In spring 2020, the CARES Act placed a partial moratorium on evictions across the country. Many states and cities implemented their own more stringent eviction bans, barring landlords from starting the eviction process.
That made lease agreements effectively one-way legal contracts. Landlords had to continue providing their service, but tenants could break their obligations with no enforcement mechanism in place for landlords. That left many landlords pinched with no rental income but lenders still demanding mortgage payments, local governments still demanding property taxes, and properties still requiring maintenance.
While landlords could not file for eviction, tenants were still technically obligated to pay their rents, and after the eviction moratoriums expire, back rent will still be due. That leaves many housing experts fearful of an eviction crisis looming in 2021.
So, where do these moratoriums on evictions stand in early 2021? Here’s what landlords need to know, both on a national level and in key states and cities.
Nationwide Moratorium on Evictions (CDC)
The original CARES Act eviction moratorium expired in late July 2020, only to be replaced by a far more comprehensive eviction ban by the CDC. It blocks landlords from filing for eviction against any tenants who meet the following criteria:
The tenant “used best efforts to obtain all available government assistance for rent or housing,”
They earned no more than $99,000 in income for Calendar Year 2020-2021 ($198,000 for married couples filing jointly), were not required to report any income in 2019 to the IRS, or received a stimulus check from of the CARES Act,
They can’t pay the full rent or make a full housing payment due to substantial loss of household income, loss of compensable hours of work or wages, a lay-off, or extraordinary out-of-pocket medical expenses
The renter is “using best efforts to make timely partial payments that are as close to the full payment as the individual’s circumstances may permit, taking into account other non-discretionary expenses,” and
Eviction would likely render the individual homeless—or force the individual to move into and live in close quarters in a new congregate or shared living setting—because the individual has no other available housing options.
Originally set to expire at midnight on December 31, 2020, the second stimulus package passed by Congress extended the moratorium on evictions through January 31, 2021. The second stimulus package also includes $25 billion in rental assistance for households facing income drops due to the pandemic, an addition welcomed by landlords and tenants alike.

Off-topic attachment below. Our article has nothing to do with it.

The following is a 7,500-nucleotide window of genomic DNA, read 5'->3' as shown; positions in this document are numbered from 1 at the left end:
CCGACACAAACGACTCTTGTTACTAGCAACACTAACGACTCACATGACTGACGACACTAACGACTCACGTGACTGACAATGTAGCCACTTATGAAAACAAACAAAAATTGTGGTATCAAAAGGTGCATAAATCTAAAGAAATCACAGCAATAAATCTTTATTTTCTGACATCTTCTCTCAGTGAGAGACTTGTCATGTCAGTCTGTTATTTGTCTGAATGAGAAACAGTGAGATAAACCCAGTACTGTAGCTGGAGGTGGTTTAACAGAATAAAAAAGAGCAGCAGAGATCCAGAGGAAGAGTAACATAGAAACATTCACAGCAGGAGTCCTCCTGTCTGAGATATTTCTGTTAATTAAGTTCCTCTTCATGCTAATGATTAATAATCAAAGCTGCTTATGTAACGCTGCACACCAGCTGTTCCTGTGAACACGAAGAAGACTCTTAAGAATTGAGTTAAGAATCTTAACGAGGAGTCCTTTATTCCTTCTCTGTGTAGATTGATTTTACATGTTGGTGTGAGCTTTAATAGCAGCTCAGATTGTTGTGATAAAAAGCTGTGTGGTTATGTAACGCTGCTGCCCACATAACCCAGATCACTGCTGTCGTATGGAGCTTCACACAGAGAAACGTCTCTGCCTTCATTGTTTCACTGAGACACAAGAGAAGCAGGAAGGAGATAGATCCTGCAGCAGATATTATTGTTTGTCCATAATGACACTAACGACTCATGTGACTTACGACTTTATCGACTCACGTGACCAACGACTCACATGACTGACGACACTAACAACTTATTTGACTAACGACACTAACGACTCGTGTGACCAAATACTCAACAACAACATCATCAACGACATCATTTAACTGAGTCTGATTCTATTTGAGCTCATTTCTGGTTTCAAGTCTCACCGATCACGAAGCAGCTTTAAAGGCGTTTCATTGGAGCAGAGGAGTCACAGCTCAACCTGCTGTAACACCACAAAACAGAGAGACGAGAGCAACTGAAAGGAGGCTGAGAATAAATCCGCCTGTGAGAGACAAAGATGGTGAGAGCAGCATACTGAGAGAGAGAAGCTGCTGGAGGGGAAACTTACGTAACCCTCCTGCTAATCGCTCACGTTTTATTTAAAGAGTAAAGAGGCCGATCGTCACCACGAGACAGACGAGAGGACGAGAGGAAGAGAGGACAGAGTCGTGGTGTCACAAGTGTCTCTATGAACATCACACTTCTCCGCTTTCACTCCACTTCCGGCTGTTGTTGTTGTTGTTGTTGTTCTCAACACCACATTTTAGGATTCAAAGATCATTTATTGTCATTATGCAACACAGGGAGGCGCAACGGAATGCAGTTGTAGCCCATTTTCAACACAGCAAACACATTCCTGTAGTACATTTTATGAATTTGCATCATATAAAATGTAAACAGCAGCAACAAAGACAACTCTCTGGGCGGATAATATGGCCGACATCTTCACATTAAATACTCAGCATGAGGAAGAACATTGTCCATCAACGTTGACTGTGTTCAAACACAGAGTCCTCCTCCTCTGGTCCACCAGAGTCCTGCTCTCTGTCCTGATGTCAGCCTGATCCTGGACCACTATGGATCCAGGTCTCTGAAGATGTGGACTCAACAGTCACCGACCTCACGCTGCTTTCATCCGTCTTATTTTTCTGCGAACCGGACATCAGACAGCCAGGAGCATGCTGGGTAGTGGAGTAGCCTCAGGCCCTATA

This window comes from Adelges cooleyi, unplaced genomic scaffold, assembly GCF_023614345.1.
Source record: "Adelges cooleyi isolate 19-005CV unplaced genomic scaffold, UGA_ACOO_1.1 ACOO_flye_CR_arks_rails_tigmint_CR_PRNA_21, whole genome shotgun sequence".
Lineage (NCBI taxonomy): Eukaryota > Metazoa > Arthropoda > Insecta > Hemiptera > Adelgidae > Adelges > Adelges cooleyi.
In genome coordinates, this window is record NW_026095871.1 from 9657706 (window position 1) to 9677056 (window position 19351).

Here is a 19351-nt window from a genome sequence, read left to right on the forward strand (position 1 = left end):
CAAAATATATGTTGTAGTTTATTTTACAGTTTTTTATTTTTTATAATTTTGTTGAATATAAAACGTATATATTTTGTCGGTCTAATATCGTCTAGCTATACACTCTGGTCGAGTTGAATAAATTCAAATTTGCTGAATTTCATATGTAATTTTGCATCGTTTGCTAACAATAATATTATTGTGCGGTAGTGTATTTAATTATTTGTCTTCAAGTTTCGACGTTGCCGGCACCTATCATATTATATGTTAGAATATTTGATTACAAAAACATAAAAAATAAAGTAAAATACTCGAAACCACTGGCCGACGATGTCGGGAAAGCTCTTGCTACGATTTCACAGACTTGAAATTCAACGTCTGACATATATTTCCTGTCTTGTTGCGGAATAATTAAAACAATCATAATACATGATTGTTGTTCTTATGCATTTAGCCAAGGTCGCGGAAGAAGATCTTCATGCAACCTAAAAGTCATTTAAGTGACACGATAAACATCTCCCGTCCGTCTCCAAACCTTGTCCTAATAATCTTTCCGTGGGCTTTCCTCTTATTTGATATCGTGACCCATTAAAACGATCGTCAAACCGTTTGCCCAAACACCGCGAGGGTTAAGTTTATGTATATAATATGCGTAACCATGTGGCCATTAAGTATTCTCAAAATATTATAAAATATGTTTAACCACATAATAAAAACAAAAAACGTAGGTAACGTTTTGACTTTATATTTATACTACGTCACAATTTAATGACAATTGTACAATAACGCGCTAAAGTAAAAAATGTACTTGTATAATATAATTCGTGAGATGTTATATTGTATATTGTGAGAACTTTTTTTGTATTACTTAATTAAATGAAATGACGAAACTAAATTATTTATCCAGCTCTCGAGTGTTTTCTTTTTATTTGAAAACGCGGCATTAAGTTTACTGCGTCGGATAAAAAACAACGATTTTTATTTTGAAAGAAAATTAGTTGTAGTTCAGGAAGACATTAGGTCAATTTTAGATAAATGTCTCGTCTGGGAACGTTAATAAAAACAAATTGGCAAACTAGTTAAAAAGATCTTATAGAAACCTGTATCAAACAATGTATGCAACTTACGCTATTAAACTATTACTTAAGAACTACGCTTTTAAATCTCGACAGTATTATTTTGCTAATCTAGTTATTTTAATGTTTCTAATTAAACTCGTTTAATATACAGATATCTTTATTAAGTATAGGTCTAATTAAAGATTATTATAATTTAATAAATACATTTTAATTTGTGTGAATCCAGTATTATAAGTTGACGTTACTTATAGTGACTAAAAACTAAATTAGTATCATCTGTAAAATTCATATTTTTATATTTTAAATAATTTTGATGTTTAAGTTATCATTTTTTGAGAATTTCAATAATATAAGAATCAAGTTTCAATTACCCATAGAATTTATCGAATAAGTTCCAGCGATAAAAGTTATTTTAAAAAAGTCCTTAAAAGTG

As one of its first acts on Inauguration Day, the Biden Administration extended it again through March 31, 2021.
However in late February, U.S. District Court Judge J. Campbell Barker ruled the eviction ban as unconstitutional. He stopped short of issuing a preliminary injunction, but said he expects the CDC to lift the ban. As of March 10, the moratorium remains in place.
The $1.9 trillion stimulus/relief bill known as the American Rescue Plan notably does not extend the nationwide eviction moratorium. It does include $30 billion in additional funding for emergency rent relief programs, in addition to extending unemployment benefits — a boon for legitimately unemployed tenants struggling to make rent payments.
City & State Eviction Moratoriums
Beyond the federal moratorium on evictions, many states and individual cities have put their own eviction bans in place.
Consider the following a quick summary of the largest eviction moratoriums in place on the state and city levels that local landlords need to understand before breaching them unwittingly.
Texas Eviction Moratorium
Texas does not impose a statewide moratorium on evictions. Instead, Texas offers a solution that protects both parties: a rental assistance program.
The Texas Eviction Diversion Program (TEDP) provides rent help for renters who lost income due to the pandemic and fell behind on their rent payments. The program covers up to five months of unpaid rents, and dismisses the eviction case to keep renters in their homes. To add further protection for renters, the judge seals the record of participation so it does not appear in public records and therefore in future tenant screening reports when the tenant applies for a new home.
Tenants stay in their homes, landlords continue receiving rental income, lenders keep receiving landlord mortgage payments, and unpayable back rents don’t pile up for renters. Everybody wins.
For now, at least. The TEDP will expire on March 15, 2021 if not extended.